K-Pop future branding: Gen Z and a new retro-future

Mar 1, 2024

K-pop group Aespa broke records in 2020 when their single ‘Black Mamba’ got 21 million views within 24 hours, making it the most successful K-pop debut in history.

Aespa was different. It left behind the K-pop rule book that focused on cute, sexy and girl crush concepts and instead incorporated futurism – with a unique twist that was particularly appealing to a Gen Z audience.

In this previous article, we identified three pillars brands use when portraying the future, called ‘future core’. The overall nature of portraying the future is thus surprisingly static and hasn’t changed much from the 1950s (or indeed even earlier). Yet within those pillars, we see changes in the nuance of colour or design cues that make us identify certain futurisms as retro-futures and others as more pure futuristic concepts. By adding their twist on the way they portray the future, brands can increase their relevance.

Aespa, a popular K-pop group founded by SM Entertainment, is composed of four members as well as their virtual counterparts, AI clones, called aes. They together compose a team that fights a villain known as Black Mamba. Their environment is shared between the real world and the FLAT, a virtual universe where their aes live. To be able to connect, they need to “SYNK”. *


Source: Amazon music

1. Aespa’s signal futurism with ‘future core’ colours

The album “Savage” is entirely illustrated with cold colours, appealing to something from an advanced digital world. The limited colour palette, comprising shades of blue on the upper half of the cover and of dark purple on the lower half, with the snake in monochrome, makes the album cover futuristic. These colours, artificial in nature, are commonly associated with energy and innovation and create an otherworldly atmosphere. Touches of frosted white and ice blue produce a crisp effect often seen in futuristic architecture 0r technological products. The fact that there is a lack of gradation, with a clean switch from black-purple to ice blue, further adds to this crispness and futurism.

2. Computer-graphic imagery and seamless design

Achieving a seamless design implies the use of innovative technology such as 3D printing or CGI, both tools associated with modernity. For instance, the abstract snowy mountain ranges depicted on the cover are made of complex lines of seamless digital waves, directly hinting at a future we see in sci-fi movies: Blade Runner, The Matrix, movies that depicted a future where the digital is omnipresent. This gives a strong virtual feel where the limits between the real and the digital become blurry.

Moreover, the album title font is seamless and sleek as it was made out of one piece of metal and with very fine edges. Similarly, the snake has a very fluid, glossy texture, making it look unnatural, almost alien.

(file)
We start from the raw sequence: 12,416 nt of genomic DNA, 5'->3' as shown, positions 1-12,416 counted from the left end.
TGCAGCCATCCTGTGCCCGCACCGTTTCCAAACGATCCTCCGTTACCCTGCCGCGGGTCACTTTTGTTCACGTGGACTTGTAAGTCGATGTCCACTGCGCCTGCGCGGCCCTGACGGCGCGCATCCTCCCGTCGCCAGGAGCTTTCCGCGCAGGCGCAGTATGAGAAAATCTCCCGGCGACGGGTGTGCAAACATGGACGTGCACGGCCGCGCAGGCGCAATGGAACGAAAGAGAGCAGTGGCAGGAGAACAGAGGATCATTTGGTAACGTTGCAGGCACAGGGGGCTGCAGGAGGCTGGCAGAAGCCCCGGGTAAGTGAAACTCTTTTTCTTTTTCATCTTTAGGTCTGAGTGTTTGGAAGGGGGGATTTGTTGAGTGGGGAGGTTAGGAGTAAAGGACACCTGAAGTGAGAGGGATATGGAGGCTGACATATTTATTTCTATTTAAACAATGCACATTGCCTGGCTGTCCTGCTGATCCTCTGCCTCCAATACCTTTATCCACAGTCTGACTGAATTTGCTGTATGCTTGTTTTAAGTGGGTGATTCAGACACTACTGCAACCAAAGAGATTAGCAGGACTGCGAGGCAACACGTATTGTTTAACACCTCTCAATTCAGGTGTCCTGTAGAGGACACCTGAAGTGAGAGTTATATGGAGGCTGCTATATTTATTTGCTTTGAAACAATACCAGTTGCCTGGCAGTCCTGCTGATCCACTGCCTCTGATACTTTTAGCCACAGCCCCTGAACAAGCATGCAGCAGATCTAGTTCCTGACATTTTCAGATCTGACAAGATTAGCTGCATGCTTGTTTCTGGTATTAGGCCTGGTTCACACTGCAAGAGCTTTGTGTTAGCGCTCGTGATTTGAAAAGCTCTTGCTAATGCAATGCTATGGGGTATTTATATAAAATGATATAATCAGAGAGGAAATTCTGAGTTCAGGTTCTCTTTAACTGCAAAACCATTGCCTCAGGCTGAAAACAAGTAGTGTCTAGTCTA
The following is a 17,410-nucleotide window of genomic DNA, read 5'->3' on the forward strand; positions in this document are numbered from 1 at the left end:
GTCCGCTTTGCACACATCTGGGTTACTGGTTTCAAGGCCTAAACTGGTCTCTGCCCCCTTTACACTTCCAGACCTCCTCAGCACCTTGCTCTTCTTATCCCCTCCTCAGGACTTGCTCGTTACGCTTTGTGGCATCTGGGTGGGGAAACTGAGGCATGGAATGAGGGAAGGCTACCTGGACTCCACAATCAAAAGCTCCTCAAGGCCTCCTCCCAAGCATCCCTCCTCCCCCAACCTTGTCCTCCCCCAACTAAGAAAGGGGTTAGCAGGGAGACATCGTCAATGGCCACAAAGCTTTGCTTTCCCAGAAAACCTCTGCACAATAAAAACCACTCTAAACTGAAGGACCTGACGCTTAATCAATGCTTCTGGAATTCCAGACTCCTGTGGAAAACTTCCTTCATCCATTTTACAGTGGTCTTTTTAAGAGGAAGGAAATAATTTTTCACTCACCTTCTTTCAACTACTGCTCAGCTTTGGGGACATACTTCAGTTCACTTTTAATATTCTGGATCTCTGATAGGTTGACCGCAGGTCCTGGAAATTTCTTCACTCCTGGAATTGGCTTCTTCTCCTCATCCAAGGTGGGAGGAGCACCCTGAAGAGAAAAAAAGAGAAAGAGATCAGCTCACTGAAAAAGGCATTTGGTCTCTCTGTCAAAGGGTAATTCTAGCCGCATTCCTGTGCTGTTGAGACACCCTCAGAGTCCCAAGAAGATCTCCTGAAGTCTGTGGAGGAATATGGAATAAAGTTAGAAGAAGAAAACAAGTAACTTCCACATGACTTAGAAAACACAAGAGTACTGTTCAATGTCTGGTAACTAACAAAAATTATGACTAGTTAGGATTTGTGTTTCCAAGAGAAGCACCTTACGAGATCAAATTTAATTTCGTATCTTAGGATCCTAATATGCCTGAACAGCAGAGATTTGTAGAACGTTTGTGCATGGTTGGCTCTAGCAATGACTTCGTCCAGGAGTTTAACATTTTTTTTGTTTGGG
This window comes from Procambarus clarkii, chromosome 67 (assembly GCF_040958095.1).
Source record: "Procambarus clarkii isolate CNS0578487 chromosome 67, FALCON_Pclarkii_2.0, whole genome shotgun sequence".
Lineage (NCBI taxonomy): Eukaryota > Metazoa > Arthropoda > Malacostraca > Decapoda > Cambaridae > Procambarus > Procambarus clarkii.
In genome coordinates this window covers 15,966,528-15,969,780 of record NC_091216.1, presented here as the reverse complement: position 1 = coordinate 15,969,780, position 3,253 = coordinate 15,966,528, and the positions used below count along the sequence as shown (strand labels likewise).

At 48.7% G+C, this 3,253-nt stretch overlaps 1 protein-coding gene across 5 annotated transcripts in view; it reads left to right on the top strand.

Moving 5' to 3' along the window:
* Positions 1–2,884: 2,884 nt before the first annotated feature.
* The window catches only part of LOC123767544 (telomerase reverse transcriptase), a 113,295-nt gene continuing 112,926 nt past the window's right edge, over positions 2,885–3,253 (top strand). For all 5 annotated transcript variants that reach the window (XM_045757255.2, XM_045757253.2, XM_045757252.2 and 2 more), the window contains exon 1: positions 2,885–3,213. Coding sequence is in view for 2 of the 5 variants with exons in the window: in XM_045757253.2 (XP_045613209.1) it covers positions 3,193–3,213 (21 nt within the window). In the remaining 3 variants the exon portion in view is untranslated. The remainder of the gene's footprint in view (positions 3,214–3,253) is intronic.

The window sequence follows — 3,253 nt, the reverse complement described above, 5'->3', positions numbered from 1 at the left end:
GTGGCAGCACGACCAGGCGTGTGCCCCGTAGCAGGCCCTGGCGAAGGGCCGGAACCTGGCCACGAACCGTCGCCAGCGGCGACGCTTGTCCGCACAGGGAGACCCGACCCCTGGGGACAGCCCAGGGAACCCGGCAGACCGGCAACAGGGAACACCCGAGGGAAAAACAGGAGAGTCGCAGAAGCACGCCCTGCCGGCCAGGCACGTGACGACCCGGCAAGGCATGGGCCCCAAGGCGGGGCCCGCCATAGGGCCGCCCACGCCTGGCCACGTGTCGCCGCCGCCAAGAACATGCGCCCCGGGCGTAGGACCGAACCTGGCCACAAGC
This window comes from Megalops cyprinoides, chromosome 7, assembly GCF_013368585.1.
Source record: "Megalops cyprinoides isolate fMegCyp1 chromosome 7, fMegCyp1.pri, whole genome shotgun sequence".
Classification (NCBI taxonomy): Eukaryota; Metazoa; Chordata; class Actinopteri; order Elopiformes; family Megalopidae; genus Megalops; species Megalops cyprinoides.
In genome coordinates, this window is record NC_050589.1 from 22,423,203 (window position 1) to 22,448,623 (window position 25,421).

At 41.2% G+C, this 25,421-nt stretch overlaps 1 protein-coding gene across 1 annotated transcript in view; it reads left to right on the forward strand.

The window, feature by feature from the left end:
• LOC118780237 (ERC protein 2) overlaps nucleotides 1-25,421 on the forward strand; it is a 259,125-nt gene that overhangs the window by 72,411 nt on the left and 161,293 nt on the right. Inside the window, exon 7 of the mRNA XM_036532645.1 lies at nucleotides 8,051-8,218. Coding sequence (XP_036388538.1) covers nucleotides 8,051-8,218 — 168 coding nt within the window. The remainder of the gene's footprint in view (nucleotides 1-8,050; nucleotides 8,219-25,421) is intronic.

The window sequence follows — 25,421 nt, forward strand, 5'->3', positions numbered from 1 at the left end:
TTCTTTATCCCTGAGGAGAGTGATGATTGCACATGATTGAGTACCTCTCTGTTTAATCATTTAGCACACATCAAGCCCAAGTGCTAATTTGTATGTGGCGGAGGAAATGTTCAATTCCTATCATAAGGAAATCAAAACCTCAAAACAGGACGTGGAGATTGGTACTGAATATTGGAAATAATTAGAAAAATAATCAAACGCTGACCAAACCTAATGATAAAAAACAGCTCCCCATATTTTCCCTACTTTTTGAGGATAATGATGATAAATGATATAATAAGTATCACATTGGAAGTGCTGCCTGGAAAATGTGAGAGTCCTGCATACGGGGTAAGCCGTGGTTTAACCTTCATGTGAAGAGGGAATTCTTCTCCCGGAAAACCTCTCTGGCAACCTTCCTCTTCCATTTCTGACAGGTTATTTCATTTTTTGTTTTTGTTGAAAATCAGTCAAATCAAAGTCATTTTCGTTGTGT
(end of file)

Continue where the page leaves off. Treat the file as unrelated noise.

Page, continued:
3. The juxtaposition of the Organic and Inorganic

Juxtaposing the Organic and Inorganic conveys a futuristic vision of a society where nature and technology coexist in balance, capturing the attention of the viewer and creating unexpected contrasts.

Aespa’s album also covers this pillar by mixing digital elements (such as CGI graphics) with nature. The image depicts a snake slithering through the dark shallow waters surrounded by a half-digital, half-natural landscape. This resonates with Aespa’s back story. The group’s name is a combination of “æ”, which stands for the two letters of “Avatar × Experience”, and “aspect”, implying something is “two-sided”. The concept of the group is to “encounter one’s other self, the avatar, and experience a new world”.

In our collective imaginary, this hybridity reflects the idea of transcending the dichotomy of nature and artificiality and hence, signals the future.

Aespa’s unique twist:

While the three pillars signal what we call future core, the brand added a unique twist by sprinkling hints of the 2000s “retro” futurism, mainly by playing with colours. The specific choice of cool-toned colour throughout the whole album cover, directly hints at digital products from the late 90s- early 2000s considered innovative at that time.

Source: https://www.instagram.com/y2kaesthetic/

Moreover, while the endless grid also makes it look technologically forward and futuristic, it is inspired by retro and cyberpunk references (e.g. Pacman or Tron).

Source: xutianjian.com (left), Pinterest (right)

The font of the album cover, “Savage”, also leans towards retro-future rather than purely futuristic.  The liquid metallic texture, the thick lines and bold minimalism are all representative features of the 2000s retro aesthetic (Y2K) and the sharp edges are reminiscent of Y2K goth girl, tatoos, and even bikers aesthetic.

Source: Amazon music

Aespa gives us a unique perspective of being inside a system but also playing in new ways. It has built a bold, yet relatable brand focused on futurism. With heavy use of cyberpunk aesthetics, endless grids and slick Y2K fonts, Aespa signals the future while hinting at a nostalgic vibe.

A new aesthetic of retro-future for the Gen Z age

At a time when virtual reality is developing rapidly, Aespa bridges the gap between the “now” and the “far future”, boosting the group’s popularity among Gen Z for which a retro-future vision is more relatable and appealing.

Aespa’s uniqueness shines through, setting them apart from the rest of the industry. Boldly embracing a K-pop futurist concept as a group, they share an impactful and thought-provoking virtual experience.

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